high point

High Point Gown

I recently travelled to High Point, NC to attend my father in law’s, Robert B. Currey, induction into the American Home Furnishings Hall of Fame. I asked my husband what the dress code for the event would be. I was told that my father in law was required to wear a tux but that my husband would be wearing his green tweed suit. With that, I pretty much had no information but I figured the event would be more formal than the majority of my closet. I’d already worn one of my only appropriate dresses the last time I attended an award ceremony for Robert. Not that he would have minded, but yeah, new dress time.

Previously, I had attempted to sew Simplicity 6243 from 1965 as a dress for New Year’s Eve.


I’d been having great luck with half sized patterns so I’d made the assumption that I’d have a fast, easy sew. I still did a mockup and it’s good that I did because I had definite fit problems. The problems were so frustrating that I put the mockup away and wore something else. It rankled me though.

img_1611I’d used a groovy jungle sheet for my mockup so I was doubly annoyed that it hadn’t gone well. I vowed to figure it out — later.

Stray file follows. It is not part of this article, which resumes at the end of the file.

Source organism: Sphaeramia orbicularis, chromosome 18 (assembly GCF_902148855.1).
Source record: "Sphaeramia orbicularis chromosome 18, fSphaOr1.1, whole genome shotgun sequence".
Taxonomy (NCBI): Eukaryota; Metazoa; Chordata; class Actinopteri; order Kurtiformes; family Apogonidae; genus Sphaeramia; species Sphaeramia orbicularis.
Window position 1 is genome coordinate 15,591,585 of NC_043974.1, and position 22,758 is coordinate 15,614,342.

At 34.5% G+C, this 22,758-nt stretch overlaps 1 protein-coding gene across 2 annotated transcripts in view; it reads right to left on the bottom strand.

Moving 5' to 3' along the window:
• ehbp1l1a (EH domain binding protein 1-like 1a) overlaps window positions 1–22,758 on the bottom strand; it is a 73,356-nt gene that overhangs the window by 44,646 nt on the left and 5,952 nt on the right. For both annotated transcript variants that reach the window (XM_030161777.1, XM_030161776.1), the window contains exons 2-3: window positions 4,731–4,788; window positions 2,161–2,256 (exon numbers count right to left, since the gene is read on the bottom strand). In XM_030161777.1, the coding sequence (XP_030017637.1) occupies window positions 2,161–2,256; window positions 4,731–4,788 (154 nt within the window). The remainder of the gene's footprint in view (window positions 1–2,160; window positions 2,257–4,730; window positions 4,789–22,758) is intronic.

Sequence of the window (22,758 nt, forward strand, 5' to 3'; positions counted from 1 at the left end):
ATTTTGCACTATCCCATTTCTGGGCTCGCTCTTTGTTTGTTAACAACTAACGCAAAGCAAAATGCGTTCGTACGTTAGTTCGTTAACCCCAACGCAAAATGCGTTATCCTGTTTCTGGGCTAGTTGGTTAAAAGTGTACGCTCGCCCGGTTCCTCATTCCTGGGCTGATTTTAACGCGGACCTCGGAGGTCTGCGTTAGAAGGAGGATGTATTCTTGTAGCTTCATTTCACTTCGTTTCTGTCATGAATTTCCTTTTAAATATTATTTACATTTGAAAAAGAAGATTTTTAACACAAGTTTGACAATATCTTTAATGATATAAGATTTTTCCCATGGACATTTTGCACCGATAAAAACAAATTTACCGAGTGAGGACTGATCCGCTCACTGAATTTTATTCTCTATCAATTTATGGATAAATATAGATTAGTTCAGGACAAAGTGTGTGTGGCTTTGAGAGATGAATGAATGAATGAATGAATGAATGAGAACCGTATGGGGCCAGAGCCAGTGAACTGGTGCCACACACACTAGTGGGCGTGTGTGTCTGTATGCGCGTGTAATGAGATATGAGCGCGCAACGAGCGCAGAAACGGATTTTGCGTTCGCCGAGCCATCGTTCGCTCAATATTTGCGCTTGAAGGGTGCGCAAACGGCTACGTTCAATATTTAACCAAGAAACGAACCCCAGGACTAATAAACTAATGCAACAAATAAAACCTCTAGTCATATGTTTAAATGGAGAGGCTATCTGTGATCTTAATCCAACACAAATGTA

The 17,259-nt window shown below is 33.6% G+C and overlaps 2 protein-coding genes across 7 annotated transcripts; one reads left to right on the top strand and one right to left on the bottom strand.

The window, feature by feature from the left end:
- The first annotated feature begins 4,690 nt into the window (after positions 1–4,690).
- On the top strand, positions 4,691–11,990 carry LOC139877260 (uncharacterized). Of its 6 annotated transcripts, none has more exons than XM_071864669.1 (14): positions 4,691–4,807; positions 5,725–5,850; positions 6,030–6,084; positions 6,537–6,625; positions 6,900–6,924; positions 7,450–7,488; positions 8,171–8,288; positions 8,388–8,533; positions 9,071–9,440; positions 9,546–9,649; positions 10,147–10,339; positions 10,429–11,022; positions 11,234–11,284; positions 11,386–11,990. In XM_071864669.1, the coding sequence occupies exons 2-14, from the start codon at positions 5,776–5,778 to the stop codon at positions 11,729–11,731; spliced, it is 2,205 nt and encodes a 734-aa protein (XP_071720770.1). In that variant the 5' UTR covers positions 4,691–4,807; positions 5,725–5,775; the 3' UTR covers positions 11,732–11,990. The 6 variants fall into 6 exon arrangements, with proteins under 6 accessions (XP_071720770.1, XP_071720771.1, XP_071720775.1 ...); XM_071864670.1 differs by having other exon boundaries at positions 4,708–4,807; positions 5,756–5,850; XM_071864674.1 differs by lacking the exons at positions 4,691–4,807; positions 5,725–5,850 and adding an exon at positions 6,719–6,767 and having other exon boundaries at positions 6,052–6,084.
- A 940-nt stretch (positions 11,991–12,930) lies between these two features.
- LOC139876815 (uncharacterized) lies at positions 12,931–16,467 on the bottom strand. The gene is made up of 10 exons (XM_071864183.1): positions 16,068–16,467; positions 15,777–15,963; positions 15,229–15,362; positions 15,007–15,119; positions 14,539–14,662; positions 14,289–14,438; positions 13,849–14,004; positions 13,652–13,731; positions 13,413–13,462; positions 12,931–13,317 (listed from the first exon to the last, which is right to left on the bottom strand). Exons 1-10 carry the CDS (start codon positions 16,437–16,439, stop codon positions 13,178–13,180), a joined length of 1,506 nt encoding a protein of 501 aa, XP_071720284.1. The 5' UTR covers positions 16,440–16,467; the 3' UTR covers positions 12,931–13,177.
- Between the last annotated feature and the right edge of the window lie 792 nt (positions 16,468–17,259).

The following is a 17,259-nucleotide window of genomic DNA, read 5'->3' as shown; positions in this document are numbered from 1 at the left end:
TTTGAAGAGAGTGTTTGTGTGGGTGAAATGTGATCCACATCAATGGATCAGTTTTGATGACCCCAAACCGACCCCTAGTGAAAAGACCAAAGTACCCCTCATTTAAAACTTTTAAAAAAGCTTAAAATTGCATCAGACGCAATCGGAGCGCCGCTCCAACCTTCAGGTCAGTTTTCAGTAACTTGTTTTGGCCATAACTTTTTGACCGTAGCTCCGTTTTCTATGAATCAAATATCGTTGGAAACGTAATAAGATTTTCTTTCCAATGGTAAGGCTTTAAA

Later turned into now and I was in a bit of a crunch. I had to make fast decision whether I was going to go shopping or get to sewing. I kept pressing for more info about what kind of dress was really needed. I go to these events to accessorize my husband, his family and the business so I really like to make sure that I turn out well. I finally got the info that floor length would be a good choice but not required. I went through my patterns to see what I could find. I didn’t have much but of the patterns I showed my husband he liked Simplicity  6243 the best. The fact that I had already mocked it up, even unsuccessfully, sealed the deal.


A dress with similar lines as Simplicity 6243, Pedro Rodriguez Dress – c. 1965, FIDM

6243 is super iconic of the 60s and Jackie Kennedy in particular. Because of that I really wanted to “go there” in terms of fabric. The hubs was all for it so I was pretty excited.

First I had to make that mockup fit. The shoulders were too big and the neckline gaped a bit. I’d already figured that fix. I had drag lines across the hip. I tried a ton of things to fix this: minimizing the waist darts, increasing the waist darts, making the darts longer, making them shorter, taking different seam allowances over the hip, shortening the waist to raise the skirt. I even considered figuring out how to do a swayback adjustment and making a second mockup but that was more work than I was willing to do.